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General Summary of Electricity, with Experiments.
TUTOR. You now understand what electricity is ?
Charles. Yes, it is a fluid which seems to pervade all substances, and when undisturbed, it remains in a state of equilibrium.
James. And that certain portion which every body is supposed to contain, is called its natural share.
Tutor. When a body is possessed of more, or retains less, than its natural share, it is said to be charged or electrified.
Charles. If it possess more than its natural share, it is said to be positively electri
fied; but if it contain less than its natural share, it is said to be negatively electrified.
Tutor. Does it not sometimes happen, that the same substance is both positively and negatively electrified at the same time?
James. Yes: the Leyden jar is a striking instance of this, in which, if the inside contain more than its natural share, the outside will contain less than its natural
Tutor. What is the distinction between conductors and non-conductors of electricity ?
Charles. The electric fluid passes freely through the former, but the latter oppose
Tutor. You know that electricity is excited in the greatest quantities, by the friction of conducting and non-conducting substances against each other.
Ex. Rub two pieces of sealing-wax, or two pieces of glass together, and only a very small portion of electricity can be obtained; therefore the rubber of a machine should be a conducting substance, and not insulated. VOL. III.
Every electrical machine, with an insulated rubber, will act in three different ways; the rubber will produce negative electricity: the conductor will give out positive electricity: and it will communicate both powers at once to a person or substance placed between two directors connected with them.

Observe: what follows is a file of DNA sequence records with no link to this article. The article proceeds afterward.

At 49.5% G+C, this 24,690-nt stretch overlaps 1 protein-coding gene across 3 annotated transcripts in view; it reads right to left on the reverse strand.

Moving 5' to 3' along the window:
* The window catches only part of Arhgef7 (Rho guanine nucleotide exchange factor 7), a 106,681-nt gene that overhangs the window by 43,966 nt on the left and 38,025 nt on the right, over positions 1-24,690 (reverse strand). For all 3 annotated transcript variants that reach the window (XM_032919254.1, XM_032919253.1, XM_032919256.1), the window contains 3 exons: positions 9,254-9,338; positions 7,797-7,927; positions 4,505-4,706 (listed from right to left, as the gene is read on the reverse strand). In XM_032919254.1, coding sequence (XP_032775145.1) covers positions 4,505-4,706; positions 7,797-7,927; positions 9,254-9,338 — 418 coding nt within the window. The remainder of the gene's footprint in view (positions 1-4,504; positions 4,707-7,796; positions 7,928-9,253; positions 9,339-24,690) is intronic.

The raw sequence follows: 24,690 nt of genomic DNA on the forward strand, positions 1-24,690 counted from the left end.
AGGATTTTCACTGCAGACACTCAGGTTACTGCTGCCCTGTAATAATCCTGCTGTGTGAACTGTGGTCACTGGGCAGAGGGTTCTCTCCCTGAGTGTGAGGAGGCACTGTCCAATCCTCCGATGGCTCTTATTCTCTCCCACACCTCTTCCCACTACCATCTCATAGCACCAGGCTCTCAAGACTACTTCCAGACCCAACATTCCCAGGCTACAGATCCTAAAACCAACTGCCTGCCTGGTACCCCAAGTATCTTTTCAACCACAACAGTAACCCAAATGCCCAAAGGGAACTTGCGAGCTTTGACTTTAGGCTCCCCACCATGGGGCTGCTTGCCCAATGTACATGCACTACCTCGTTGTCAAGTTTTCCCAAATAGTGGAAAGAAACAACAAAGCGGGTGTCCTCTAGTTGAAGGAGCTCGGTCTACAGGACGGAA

Fames. How does the rubber produce negative electricity ?
Tutor. If you stand on a stool with glass legs, or upon any other non-conducting substance, and lay hold of the rubber, or a chain that communicates with it, the working the machine will take away from you a quantity your natural electricity, therefore you will be negatively electrified.
Charles. Will this appear by the nature of the electric fluid, if I hold in my hand a steel point, as a needle ? Tutor. If
standing on a non-conducting substance, are connected with the the rubber, and your brother, in a similar situation, connected with the conductor, hold points in your hands, and I, while I stand
on the ground, first present a brass ball, or other substance, to the needle in your hand, and then to that in his hand, the appearance of the Auid will be different in both cases ; to the needle in your hand it will appear like a star, but to that in your brother's it will be rather in the form of a brush. What will happen if you bring two bodies near to one another that are both electrified?
James. If they are both positively or both negatively electrified, they will repel each other, but if one is negative and the other positive, they will attract one another till they touch, and the equilibrium is again restored.
Tutor. If a body containing only its natural share of electricity, be brought near to another that is electrified, what will be the consequence ?
Charles. A quantity of electricity will force itself through the air in the form of a spark.
Tutor. When two bodies approach each other, one electrified positively and the other negatively, the superabundant electri
city rushes violently from one to the other to restore the equilibrium. What will happen if your body, or any part of it, form part of the circuit.
James. It will produce an electric shock, and if, instead of one person alone, many join hands, and form a part of the circuit, they will all receive a shock at one and the same instant.
Tutor. If I throw a larger quantity of electricity than its natural share on one side of a piece of glass, what will happen to the other side ?
Charles. The other side will become negatively electrified: that is, it will have as much less than its natural share, as the other has more than its natural share.
Tutor. Does electricity, communicated to glass, spread over the whole surface ?
James. No; glass being an excellent nonconductor, the electric fluid will be confined to the part on which it is thrown: and for that reason, and in order to apply it to the whole surface, the glass is covered with tin foil, which is called a coating.